SYDNEY – Growth in Australia’s information and telecommunications industries is being hindered by skills shortages in key sectors as well as by a downturn in employment and research & development spending, says an industry group.
The Australian Computer Society (ACS) said report was based on a regular survey of ICT companies in Australia.
ACS president Kumar Parakala said the primary concern identified by the ACS Industry Report was that ICT skills shortages are now negatively impacting ICT industry performance. Parakala said this will have significant economic flow-on effects for Australian business at a time when global industry growth is paramount.
“The report provides a significant overview of the current state of the ICT industry and its impact on other industry sectors,” he said.
“Of the 514,000 ICT professionals currently working in Australia, more than 268,000 work directly in the ICT industry, supplying goods and services to every sector of the economy.
“Findings suggest that employment volatility is declining, vacancies are up to record highs and employment growth is slowing.” There are three key factors creating significant pressure on the ICT industry performance – a downtrend in telecommunications employment, a reduction in the number of Australian ICT companies in the market, and a continued decline in R&D spending.
The total number of ICT workers in Australia is 514,000 with the total number of employees at 268,000. Revenue generated by the ICT industry totals A$84.3 billion (US$77 billion) while R&D totals A$600 million.
Other findings from the report show the level of female participation in the ICT technical and professional workforce is just under 30 percent of the total workforce. ICT employment growth since 2003 in Western Australia stands at 42 percent, in Queensland it is 31 percent, Victoria 22 percent and NSW is 16 percent compared to only 12 percent in the Northern Territory, nine percent in Tasmania and four percent in South Australia.
Moreover, it is a truly SME-driven industry with over 96 percent of software and computer services firms small to micro-sized. Parakala said some of the report’s findings raise concerns for the future of the ICT industry and overall economic prosperity.
“While Western Australia and Queensland continue to grow in ICT employment faster than non-mining states, the pace of growth has begun to slow in WA in the last six months,” he said. “ICT underpins so many areas of our national growth and productivity Australia’s ICT priorities must be top of mind if Australia is to maintain its globally competitive position.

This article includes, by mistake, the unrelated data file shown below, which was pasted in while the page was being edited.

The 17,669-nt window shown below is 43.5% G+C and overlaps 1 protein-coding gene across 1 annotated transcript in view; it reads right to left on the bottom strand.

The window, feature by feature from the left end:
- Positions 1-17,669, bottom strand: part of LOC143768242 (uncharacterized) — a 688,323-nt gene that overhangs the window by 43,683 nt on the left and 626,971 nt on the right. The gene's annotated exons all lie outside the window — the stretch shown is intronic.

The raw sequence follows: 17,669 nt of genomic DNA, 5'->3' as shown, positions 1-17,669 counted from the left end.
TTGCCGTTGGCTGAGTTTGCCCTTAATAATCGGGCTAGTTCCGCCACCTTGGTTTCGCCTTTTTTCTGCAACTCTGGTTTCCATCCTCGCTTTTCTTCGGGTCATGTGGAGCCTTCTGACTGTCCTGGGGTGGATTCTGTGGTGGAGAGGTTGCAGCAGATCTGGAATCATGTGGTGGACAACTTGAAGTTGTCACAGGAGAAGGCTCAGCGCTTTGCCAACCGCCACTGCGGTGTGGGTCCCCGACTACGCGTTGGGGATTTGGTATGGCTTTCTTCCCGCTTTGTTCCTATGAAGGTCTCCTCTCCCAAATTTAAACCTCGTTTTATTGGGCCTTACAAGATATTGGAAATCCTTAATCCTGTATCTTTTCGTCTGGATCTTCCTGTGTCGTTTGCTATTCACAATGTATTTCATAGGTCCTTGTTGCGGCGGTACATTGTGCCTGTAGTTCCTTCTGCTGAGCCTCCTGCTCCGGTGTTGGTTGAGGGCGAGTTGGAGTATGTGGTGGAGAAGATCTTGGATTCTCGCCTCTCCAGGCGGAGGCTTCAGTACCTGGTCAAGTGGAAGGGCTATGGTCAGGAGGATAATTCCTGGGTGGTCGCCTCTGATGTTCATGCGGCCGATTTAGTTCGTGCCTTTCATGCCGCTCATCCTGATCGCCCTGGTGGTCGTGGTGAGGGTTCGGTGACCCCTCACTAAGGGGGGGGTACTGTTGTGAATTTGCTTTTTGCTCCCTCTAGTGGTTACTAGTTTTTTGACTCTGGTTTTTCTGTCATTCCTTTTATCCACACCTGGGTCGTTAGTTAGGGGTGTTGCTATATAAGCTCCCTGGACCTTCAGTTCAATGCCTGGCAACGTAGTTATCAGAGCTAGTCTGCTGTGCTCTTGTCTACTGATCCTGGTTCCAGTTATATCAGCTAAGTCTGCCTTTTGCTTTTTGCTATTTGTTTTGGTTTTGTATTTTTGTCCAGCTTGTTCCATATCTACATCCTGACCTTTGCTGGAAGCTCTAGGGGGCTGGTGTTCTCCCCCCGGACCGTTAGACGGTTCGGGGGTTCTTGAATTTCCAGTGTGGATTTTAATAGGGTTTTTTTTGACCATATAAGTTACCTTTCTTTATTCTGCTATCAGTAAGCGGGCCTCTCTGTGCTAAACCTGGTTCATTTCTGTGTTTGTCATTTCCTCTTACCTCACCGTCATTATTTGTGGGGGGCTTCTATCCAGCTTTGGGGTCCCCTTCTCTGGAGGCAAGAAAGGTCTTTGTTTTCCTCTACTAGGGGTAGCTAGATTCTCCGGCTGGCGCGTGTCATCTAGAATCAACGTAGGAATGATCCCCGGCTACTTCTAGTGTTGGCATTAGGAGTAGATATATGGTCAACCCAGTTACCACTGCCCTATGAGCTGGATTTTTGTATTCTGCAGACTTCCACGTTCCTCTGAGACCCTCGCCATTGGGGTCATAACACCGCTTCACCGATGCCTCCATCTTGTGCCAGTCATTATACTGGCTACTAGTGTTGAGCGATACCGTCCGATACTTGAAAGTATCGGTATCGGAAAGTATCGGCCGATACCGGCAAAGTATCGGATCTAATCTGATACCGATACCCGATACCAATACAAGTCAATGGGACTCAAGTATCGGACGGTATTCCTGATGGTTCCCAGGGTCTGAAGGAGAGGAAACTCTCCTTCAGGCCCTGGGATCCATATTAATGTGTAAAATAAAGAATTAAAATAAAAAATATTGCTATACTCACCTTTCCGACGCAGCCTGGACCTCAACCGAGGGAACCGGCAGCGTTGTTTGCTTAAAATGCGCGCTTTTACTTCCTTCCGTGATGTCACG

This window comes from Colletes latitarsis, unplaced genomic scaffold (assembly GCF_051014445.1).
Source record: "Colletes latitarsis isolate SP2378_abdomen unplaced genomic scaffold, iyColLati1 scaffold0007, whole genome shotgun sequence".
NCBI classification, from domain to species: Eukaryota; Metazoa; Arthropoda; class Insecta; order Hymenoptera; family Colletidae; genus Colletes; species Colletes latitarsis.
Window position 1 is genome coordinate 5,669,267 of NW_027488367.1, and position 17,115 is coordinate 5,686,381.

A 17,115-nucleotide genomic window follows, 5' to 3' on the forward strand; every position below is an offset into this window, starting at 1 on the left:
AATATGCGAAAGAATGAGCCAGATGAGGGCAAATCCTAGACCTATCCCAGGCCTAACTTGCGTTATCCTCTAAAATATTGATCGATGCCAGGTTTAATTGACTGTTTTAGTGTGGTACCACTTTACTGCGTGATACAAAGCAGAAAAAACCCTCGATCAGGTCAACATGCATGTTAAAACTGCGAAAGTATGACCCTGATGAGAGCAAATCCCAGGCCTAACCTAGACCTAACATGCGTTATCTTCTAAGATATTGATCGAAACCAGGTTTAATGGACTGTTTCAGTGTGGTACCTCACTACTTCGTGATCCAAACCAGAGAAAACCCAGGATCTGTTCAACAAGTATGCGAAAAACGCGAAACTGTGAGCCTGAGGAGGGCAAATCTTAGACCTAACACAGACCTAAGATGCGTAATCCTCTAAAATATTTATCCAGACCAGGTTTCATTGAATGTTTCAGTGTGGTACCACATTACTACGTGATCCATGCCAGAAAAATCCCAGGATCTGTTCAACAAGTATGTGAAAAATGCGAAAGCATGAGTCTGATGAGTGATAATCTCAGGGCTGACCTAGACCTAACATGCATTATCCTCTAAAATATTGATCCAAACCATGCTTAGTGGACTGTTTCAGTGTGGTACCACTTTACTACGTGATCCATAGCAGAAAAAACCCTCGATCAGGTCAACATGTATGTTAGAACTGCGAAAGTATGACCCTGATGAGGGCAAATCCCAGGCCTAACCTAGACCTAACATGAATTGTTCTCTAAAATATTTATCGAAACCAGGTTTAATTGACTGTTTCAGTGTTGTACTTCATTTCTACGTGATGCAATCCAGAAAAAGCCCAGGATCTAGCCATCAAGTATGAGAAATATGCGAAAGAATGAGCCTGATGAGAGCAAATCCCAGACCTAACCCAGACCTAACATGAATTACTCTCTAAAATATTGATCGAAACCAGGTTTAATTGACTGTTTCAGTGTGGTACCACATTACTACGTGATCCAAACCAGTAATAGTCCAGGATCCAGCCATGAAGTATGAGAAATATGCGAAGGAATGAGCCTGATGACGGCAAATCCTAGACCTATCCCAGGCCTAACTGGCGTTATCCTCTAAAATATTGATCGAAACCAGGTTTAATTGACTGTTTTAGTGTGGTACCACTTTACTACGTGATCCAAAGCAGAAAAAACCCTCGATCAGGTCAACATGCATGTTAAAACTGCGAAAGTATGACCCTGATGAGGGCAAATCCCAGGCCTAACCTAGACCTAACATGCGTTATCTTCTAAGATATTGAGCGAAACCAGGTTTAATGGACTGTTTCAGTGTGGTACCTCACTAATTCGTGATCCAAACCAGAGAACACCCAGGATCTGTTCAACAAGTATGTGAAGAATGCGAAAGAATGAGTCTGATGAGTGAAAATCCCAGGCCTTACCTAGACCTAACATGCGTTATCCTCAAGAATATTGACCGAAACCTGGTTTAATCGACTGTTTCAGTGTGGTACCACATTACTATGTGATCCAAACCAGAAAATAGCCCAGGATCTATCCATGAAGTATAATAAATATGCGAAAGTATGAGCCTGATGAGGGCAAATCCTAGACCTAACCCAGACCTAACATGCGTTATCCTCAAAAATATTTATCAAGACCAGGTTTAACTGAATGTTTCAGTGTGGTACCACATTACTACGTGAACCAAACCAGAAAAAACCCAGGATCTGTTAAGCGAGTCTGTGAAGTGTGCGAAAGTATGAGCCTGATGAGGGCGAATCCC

“This includes encouraging more people to enter or re-enter the ICT workforce, particularly women and older workers. It’s important for industry and government to collaborate on creating a sustainable ICT ecosystem that will help manage and grow the ICT workforce.”
In addition to developing policies to support the industry, the ACS believes firms should be encouraged to undertake a three to five year rolling skill forecast as part of their annual planning process. Parakala said the government, together with industry, urgently needs to build an ICT Skills Demand Model to help to identify how many ICT workers the industry will need in 10 to 15 years time.
“This is essential to the industry’s continued growth and prosperity. The ACS supports the development of a model that can be used to produce rolling forecasts,” he said. “In order to make Australian IT companies competitive, we need a greater focus on innovation & ICT R&D – this is what’s required to build economic prosperity.
“The ACS believes information knowledge creation or knowledge process outsourcing should be the focus of efforts by government and industry, as well as supporting ICT R&D to create an environment conducive to innovation.
“We require an Australian ICT industry that is a magnet for private investment to support R&D and commercialization of technology through large, multi-disciplinary commercial R&D and product realization centers,” Parakala said.
“We have now reached the tipping point and if the industry is not supported by the federal government, Australia will slip further down the line on the global stage.” A spokesperson for the Department of Education, Employment and Workplace Relations said steps have already been taken to address Australia’s worsening skills shortage including an Industry Skills Council which will identify demand for skills and workforce trends.
Additionally, the spokesperson said many of the issues raised by the ACS including innovation, a strong digital economy and more skilled workforce have all been identified as national priorities by the Rudd government.